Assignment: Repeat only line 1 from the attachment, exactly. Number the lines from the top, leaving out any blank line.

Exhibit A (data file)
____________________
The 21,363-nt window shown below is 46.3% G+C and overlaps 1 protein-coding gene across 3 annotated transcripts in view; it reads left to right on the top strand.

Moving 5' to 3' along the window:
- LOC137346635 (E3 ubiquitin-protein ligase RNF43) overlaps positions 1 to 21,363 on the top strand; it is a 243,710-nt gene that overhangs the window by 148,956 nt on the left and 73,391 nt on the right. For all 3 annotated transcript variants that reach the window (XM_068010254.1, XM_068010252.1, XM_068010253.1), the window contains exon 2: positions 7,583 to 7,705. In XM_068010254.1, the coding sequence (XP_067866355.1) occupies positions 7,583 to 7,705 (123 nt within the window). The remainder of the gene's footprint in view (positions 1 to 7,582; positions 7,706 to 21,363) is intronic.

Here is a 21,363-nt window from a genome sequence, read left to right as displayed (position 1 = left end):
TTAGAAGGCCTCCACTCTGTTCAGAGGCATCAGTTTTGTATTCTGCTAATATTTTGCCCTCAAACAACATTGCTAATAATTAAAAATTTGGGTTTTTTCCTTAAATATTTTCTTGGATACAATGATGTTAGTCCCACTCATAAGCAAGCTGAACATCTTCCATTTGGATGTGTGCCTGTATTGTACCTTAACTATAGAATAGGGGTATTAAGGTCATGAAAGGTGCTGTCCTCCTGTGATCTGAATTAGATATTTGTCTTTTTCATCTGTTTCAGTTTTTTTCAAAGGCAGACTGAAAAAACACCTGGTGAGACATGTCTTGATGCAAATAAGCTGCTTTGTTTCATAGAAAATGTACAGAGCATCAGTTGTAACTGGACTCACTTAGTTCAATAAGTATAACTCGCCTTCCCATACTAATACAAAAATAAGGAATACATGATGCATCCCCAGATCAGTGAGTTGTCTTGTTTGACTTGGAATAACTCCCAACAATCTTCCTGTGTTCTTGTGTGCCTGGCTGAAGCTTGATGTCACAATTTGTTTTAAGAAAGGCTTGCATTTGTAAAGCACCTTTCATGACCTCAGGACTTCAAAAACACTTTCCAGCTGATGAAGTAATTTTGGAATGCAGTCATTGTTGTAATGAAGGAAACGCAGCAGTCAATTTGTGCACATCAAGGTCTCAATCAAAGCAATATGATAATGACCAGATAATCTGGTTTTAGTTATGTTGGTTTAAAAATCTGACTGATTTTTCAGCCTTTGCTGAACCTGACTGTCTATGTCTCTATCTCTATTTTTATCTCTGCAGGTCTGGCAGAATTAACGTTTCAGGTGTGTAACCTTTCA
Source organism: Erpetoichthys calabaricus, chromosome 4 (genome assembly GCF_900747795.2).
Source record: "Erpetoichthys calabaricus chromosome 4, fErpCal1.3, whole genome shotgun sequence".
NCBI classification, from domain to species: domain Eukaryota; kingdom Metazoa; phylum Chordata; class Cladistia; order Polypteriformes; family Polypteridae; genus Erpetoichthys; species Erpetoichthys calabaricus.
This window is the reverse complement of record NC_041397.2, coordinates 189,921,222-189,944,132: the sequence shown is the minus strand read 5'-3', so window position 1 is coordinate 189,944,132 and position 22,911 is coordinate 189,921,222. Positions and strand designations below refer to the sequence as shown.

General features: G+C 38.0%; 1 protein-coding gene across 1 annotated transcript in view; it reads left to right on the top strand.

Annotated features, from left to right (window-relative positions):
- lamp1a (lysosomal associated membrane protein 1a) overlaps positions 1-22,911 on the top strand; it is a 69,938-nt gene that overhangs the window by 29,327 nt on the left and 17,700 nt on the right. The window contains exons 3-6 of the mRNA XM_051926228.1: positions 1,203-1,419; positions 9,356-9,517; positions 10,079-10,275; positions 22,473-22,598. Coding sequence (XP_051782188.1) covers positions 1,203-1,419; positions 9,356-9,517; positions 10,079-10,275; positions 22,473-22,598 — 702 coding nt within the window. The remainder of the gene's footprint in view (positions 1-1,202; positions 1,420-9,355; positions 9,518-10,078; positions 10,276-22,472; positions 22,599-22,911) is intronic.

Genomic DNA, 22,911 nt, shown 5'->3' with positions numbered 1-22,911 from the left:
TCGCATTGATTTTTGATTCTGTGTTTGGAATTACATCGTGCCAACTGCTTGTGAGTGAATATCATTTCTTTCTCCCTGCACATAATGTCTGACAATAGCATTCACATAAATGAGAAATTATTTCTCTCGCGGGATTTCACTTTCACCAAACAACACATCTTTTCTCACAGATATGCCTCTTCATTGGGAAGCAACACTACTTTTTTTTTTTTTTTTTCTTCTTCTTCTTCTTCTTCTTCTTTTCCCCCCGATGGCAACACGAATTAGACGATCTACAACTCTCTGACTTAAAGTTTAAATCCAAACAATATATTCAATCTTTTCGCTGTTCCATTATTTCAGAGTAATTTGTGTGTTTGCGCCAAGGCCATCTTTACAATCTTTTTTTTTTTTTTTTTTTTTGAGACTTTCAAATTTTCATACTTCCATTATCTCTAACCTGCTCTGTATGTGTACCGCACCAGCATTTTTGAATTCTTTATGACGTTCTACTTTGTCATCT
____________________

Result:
The 21,363-nt window shown below is 46.3% G+C and overlaps 1 protein-coding gene across 3 annotated transcripts in view; it reads left to right on the top strand.